| Craig S. Mullins
|April / May 2009
by Craig S. Mullins
There are multiple types of IT professionals who deal with, use, and manage DB2 for z/OS on a daily basis. The vast majority are end users, followed by application developers and programmers. Then there are the DBAs, of which there are many varieties: application-focused, system-focused, performance-focused, and even jacks-of-all-trades. And finally we have the system programmers, those who work with installation and system tuning.
Of all these constituents, usually only the system programmers and some of the DBAs get involved with system-level performance and configuration issues. But this topic is getting more complex and difficult to manage all the time, so let’s take a look at some of the issues.
Probably the most important aspect of system configuration and tuning involves understanding and managing DSNZPARMs, aka ZPARMs. These are the system parameters that control the overall behavior of a DB2 subsystem.
There are seven macros that, once assembled, produce the DSNZPARMs: DSN6ENV, DSN6ARVP, DSN6LOGP, DSN6FAC, DSN6GRP, DSN6SYSP, and DSN6SPRM. I don’t want to get into an explanation of how to set ZPARMs or what they are all in this column, though.
So far, so good -- but keep in mind that there are literally hundreds of these parameters, with more being added all the time. And the documentation on them is limited.
The sheer volume of DSNZPARM parameters can be overwhelming. Oh sure, some of them are more visible than others. For example, many people know about the locking parameters (NUMLKUS – maximum locks per user; NUMLKTS – maximum locks per user per table space) and some of the others like:
• CTHREAD – maximum users
• CONDBAT, MAXDBAT – maximum remote connections, active
• IDFORE, IDBACK – maximum TSO, batch
• DSMAX – maximum number of open data sets
These parameters have been in DB2 for ages and many of us have had exposure to them. But every new DB2 release adds more parameters and options, as well as changes old parameters, so we have to tango with many, many more ZPARMs than before. As such, sometimes we just go with the defaults and hope for the best.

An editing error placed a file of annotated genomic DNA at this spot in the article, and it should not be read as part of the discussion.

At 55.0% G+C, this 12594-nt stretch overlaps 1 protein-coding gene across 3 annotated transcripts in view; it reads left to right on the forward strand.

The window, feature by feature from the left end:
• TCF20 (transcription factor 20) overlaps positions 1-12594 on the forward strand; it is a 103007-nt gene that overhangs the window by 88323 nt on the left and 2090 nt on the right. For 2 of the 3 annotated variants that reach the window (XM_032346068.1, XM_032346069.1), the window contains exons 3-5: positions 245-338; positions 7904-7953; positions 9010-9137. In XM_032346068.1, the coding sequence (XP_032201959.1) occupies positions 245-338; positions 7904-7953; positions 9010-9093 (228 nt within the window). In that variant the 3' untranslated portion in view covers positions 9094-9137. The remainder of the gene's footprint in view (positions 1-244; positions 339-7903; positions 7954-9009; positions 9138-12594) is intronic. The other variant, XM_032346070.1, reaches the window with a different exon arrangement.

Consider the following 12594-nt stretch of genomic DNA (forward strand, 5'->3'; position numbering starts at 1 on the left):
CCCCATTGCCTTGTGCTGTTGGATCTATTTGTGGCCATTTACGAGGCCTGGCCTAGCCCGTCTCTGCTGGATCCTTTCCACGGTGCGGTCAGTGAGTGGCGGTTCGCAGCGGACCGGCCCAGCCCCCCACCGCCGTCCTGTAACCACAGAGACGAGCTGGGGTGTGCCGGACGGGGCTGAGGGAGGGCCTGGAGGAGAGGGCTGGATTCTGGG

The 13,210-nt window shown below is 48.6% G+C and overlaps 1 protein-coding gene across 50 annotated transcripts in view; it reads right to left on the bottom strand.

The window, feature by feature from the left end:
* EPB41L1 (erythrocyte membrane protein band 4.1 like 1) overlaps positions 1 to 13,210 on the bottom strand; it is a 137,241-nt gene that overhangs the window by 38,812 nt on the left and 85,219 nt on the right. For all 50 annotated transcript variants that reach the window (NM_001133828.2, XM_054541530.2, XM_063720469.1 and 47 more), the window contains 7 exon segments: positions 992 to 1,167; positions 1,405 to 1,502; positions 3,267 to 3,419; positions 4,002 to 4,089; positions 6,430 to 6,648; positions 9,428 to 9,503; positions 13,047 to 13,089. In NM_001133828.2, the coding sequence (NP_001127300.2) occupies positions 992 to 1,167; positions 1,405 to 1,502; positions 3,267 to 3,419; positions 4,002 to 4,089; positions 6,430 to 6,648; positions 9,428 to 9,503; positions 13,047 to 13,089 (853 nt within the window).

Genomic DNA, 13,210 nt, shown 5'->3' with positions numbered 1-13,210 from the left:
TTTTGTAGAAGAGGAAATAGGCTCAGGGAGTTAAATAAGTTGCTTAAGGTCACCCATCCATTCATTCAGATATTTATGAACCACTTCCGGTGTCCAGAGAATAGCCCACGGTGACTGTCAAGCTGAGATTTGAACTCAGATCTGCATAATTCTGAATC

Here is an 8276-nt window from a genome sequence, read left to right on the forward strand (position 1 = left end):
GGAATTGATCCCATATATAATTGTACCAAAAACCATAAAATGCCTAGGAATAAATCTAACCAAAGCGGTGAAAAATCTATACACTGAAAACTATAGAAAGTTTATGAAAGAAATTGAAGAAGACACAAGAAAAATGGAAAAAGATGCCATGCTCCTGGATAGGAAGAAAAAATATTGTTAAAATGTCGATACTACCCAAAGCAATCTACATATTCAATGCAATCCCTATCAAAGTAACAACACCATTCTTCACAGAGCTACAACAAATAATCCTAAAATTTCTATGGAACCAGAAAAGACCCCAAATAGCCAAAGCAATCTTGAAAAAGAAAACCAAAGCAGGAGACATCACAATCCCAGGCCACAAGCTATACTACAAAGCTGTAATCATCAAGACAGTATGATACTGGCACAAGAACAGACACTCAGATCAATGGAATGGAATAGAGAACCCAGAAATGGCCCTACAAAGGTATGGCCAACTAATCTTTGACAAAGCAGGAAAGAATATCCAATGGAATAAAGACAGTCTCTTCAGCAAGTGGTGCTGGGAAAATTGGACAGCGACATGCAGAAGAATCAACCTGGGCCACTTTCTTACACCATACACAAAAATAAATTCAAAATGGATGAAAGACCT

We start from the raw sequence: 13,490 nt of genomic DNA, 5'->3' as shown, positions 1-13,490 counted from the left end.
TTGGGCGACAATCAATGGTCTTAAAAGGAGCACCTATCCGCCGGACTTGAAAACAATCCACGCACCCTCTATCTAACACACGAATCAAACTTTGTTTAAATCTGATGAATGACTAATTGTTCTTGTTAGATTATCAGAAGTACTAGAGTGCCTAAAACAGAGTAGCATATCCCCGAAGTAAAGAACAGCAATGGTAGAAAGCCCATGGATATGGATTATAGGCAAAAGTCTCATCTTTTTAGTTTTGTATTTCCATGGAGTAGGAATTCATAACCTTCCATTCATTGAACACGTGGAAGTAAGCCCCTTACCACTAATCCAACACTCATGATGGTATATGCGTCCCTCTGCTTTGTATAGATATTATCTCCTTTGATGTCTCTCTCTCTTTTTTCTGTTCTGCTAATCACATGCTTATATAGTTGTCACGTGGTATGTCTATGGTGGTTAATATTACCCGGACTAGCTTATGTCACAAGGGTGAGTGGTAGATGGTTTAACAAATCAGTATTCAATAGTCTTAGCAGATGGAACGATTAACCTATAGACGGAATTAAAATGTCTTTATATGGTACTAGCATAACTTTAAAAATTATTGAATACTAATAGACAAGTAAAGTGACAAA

But this is not really a viable option in this day and age when we need to squeeze every last drop of performance out of our systems. Setting even just one ZPARM inappropriately for your system can have a huge negative impact on performance; and if you just take the defaults, you may have more than one thing set sub-optimally.
Consider, for example, CHKFREQ, or checkpoint frequency. First some background: periodically DB2 must take a system checkpoint. The checkpoint contains information on the currently open unit of recoveries within DB2, all open page sets, a list of page sets with exception states, and a list of page sets updated by any currently open unit of recovery. Also, buffer pool pages that need to be externalized are written out at system checkpoint. So it is important to set CHKFREQ appropriately, as well as your buffer pool deferred write thresholds (DWQT). Taking appropriate checkpoints speeds up the DB2 restart process. But taking a checkpoint also causes some minimal contention within DB2 and will also increase CPU usage by DB2.
The default for this parameter is 500,000, which means DB2 will take a checkpoint after writing 500,000 log records. But is this ideal for your environment? How much time will it take to write that many log records? And won’t that time vary greatly between peak and off-peak hours? Simply accepting the default and forgetting it is probably not the best idea here.
As of DB2 V7, CHKFREQ can be set to a number of minutes, instead of the number of log records written, if you so choose. If you have variable logging rates, you might want to set CHKFREQ as a time instead. Doing so can bring some consistency to your checkpoint processing.
And that is just one example… remember, there are hundreds of these parameters, all with different impacts, effects, and concerns.
Of course, today’s column just looks at the tip of DB2 system configuration and performance management. Other considerations include:
Indeed, there is a lot to consider in terms of what is happening with DB2 for z/OS under the covers… So end users and application folks, aren’t you glad there are people that worry about this in your shop so you don’t have to? There are people worrying, right?
zJournal, Apr / May
© 2009 Craig S. Mullins, All rights reserved.